Your interactions with the world shift more effortlessly from reactivity to responding, from reflexiveness to reflectiveness, from defensiveness to openness, and from drama to calmer.

And there’s a big bonus on top of all these other nourishing aspects of having a practice. Over time, meditation quiets you to a state where you experience life with a deeper understanding of your true Self, which can open the door to spiritual exploration, connection, discovery, and fulfillment. It is along the so-called spiritual path that you truly can experience your unbounded Self, your unconditioned Self, the infinite you that rests at the core of who you are underneath your body and beneath this worldly garb of titles, roles, masks, ego, and the complexities of this life.

If you’ve never really meditated, innocently following your breath in and out for five minutes—that’s right, ONLY five minutes—can begin to deliver a subtle shift throughout your day.

Let’s try it just for a bit right now:

Take a long, slow, deep breath in through your nostrils. Slowly. To the count of four. Feel your breath as it comes in through the edge of your nostrils and moves into your sinuses, then your throat, then your chest, then your heart, then your belly. Then witness the turnaround as you shift from inhale to exhale. Slowly observe the breath in your belly and then gently release it out up through your heart and then your chest, into your throat, then your sinuses, and then back out through your nostrils. Now close your eyes and continue this for just one minute. I’ll wait.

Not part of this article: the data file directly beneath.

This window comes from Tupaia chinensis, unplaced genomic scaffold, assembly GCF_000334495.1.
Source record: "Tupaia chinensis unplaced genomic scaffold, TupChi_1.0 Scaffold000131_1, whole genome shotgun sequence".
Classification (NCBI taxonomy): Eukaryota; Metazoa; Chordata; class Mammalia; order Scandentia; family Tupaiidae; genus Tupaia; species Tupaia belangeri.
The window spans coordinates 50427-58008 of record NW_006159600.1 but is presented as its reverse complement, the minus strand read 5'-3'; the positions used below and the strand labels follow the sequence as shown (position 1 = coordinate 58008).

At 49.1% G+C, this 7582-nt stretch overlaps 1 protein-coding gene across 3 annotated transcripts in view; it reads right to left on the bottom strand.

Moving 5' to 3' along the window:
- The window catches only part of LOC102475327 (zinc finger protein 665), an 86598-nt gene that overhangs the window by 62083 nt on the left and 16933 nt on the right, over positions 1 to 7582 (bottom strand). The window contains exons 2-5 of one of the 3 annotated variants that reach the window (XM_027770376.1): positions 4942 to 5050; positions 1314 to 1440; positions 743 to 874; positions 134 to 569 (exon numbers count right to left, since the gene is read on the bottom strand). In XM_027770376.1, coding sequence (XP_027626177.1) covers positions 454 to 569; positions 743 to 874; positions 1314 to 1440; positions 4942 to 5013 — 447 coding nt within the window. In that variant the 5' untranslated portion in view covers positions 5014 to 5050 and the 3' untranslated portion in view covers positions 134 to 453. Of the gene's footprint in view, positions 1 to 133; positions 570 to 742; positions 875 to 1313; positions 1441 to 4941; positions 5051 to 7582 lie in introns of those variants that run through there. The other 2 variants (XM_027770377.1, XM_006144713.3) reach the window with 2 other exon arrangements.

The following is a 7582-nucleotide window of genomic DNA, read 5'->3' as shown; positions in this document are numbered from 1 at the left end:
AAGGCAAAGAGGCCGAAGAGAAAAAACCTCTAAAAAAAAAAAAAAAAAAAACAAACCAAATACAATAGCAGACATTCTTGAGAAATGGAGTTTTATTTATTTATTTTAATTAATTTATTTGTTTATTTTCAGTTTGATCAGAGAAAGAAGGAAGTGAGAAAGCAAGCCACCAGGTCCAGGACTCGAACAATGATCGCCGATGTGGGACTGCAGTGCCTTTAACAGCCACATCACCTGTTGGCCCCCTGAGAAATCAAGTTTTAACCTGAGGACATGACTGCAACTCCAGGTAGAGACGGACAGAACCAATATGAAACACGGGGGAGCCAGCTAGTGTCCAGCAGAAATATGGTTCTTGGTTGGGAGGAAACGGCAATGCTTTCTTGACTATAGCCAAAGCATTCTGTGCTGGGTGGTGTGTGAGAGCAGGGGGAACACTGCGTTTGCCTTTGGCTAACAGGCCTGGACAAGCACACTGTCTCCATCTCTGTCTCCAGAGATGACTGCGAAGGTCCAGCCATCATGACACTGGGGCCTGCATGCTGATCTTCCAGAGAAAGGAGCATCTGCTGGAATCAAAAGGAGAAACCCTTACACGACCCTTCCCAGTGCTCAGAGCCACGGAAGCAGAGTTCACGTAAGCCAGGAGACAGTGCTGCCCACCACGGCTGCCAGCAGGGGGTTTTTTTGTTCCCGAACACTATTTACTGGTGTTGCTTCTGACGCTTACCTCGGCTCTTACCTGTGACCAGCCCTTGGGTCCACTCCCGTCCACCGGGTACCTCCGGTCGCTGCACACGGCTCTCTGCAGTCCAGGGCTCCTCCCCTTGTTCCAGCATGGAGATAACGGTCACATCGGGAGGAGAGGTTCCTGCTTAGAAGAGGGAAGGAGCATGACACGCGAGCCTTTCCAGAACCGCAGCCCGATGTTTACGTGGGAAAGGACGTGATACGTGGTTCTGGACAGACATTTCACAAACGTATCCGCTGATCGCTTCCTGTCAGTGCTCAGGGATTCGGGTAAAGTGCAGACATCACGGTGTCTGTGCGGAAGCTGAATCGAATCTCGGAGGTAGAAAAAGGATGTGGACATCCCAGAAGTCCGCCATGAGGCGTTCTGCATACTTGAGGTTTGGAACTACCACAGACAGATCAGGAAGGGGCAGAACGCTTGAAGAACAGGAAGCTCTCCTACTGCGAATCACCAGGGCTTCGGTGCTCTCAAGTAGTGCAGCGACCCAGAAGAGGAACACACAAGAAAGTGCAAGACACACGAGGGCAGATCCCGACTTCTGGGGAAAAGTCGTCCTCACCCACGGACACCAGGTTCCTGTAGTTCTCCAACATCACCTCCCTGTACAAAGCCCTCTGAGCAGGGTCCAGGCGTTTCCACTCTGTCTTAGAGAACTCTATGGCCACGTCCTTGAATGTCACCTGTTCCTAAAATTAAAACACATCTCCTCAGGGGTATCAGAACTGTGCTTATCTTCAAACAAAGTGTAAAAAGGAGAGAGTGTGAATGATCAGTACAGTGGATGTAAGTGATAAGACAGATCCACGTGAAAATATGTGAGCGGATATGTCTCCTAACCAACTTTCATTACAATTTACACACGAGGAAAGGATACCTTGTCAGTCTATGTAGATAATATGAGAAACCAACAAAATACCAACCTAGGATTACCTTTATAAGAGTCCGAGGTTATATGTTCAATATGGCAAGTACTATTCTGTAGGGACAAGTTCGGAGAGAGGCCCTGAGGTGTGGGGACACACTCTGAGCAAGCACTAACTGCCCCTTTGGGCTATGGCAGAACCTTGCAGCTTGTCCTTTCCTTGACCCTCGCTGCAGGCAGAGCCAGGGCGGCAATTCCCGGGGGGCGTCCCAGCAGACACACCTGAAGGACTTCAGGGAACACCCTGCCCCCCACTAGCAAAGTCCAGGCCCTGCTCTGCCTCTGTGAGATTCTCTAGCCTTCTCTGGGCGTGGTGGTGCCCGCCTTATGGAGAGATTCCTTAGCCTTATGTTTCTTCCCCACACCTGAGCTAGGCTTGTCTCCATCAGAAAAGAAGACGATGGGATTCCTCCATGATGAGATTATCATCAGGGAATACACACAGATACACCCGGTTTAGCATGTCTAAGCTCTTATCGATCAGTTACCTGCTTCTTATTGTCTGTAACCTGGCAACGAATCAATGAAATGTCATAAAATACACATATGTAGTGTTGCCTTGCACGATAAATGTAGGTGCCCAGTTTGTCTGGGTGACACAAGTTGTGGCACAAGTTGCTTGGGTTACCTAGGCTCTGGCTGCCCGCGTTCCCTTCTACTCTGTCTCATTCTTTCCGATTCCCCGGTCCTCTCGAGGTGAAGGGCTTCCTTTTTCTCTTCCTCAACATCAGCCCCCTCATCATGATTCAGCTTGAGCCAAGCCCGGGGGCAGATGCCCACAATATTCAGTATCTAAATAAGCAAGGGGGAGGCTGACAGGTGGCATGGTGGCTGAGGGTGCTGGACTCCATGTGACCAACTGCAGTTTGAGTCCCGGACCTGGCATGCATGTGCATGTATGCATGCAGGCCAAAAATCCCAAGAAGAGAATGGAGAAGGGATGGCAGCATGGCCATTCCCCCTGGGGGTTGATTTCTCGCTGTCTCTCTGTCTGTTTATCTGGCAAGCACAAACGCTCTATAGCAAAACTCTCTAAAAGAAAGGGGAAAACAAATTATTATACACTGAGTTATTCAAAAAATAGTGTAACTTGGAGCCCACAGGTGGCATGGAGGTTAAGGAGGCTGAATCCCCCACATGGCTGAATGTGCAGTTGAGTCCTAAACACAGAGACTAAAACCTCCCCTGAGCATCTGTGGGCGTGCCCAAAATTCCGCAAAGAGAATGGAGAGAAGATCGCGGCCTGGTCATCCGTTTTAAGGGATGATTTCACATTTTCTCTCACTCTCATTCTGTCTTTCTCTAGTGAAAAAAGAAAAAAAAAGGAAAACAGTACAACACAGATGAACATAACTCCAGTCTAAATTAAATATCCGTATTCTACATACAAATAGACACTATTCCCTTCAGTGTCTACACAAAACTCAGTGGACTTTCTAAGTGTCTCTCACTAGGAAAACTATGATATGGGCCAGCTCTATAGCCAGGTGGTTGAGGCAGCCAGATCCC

How do you feel? Did you notice that you were neither in the past nor the future but fully present? If you can extend that to five minutes in the morning, before lunch, mid afternoon, and early evening, you will have integrated twenty minutes of present moment awareness into your life.

Do this for a few days and, very quickly, you’ll start to observe magnificent, tangible changes in your physiology, emotional state, sense of Self, and sense of life. Your earthly body will be more aligned with your cosmic body. Maybe you feel it now from the short meditation we just practiced. It will continue. And maybe you have never felt it.

Regardless of the depth of your spiritual nature, you will become more imbued with the ability to open to greater possibilities in each moment instead of the one or ones you were fixed on. This creates a more universal trajectory for your life with an expanded point of view. By seeing yourself as more universal and less personal, you’ll realize more options in each moment, instead of seeing only the limited ones you thought you had before. Everything in your life becomes richer when you see there are lots of ways that things can play out and your previously constricted viewpoint only made you feel more helpless as life unfolded. But this tool called meditation can give you the edge you need to feel strong each day, to gain clarity, and to finally regain your peace of mind.